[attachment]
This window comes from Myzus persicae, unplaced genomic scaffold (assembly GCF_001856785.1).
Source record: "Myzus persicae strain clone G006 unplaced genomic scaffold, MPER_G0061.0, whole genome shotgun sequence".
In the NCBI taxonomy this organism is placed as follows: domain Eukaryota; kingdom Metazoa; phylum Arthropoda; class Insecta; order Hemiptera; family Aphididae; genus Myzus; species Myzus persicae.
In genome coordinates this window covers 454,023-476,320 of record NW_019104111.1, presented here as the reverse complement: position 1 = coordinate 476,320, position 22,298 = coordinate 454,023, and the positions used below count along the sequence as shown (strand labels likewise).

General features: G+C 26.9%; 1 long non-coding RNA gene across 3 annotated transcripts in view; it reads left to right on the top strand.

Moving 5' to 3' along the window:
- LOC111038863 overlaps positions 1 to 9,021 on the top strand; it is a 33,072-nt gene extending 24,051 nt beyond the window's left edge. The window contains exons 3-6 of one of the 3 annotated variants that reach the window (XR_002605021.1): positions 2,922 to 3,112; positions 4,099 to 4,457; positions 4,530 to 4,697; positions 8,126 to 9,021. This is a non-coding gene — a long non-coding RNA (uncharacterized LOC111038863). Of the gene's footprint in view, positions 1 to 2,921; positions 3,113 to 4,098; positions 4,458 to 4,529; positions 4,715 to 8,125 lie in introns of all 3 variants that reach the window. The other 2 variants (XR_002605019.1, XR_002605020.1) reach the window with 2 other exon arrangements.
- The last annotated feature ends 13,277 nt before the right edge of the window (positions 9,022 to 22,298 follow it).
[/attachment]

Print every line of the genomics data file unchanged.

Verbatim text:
This window comes from Myzus persicae, unplaced genomic scaffold (assembly GCF_001856785.1).
Source record: "Myzus persicae strain clone G006 unplaced genomic scaffold, MPER_G0061.0, whole genome shotgun sequence".
In the NCBI taxonomy this organism is placed as follows: domain Eukaryota; kingdom Metazoa; phylum Arthropoda; class Insecta; order Hemiptera; family Aphididae; genus Myzus; species Myzus persicae.
In genome coordinates this window covers 454,023-476,320 of record NW_019104111.1, presented here as the reverse complement: position 1 = coordinate 476,320, position 22,298 = coordinate 454,023, and the positions used below count along the sequence as shown (strand labels likewise).

General features: G+C 26.9%; 1 long non-coding RNA gene across 3 annotated transcripts in view; it reads left to right on the top strand.

Moving 5' to 3' along the window:
- LOC111038863 overlaps positions 1 to 9,021 on the top strand; it is a 33,072-nt gene extending 24,051 nt beyond the window's left edge. The window contains exons 3-6 of one of the 3 annotated variants that reach the window (XR_002605021.1): positions 2,922 to 3,112; positions 4,099 to 4,457; positions 4,530 to 4,697; positions 8,126 to 9,021. This is a non-coding gene — a long non-coding RNA (uncharacterized LOC111038863). Of the gene's footprint in view, positions 1 to 2,921; positions 3,113 to 4,098; positions 4,458 to 4,529; positions 4,715 to 8,125 lie in introns of all 3 variants that reach the window. The other 2 variants (XR_002605019.1, XR_002605020.1) reach the window with 2 other exon arrangements.
- The last annotated feature ends 13,277 nt before the right edge of the window (positions 9,022 to 22,298 follow it).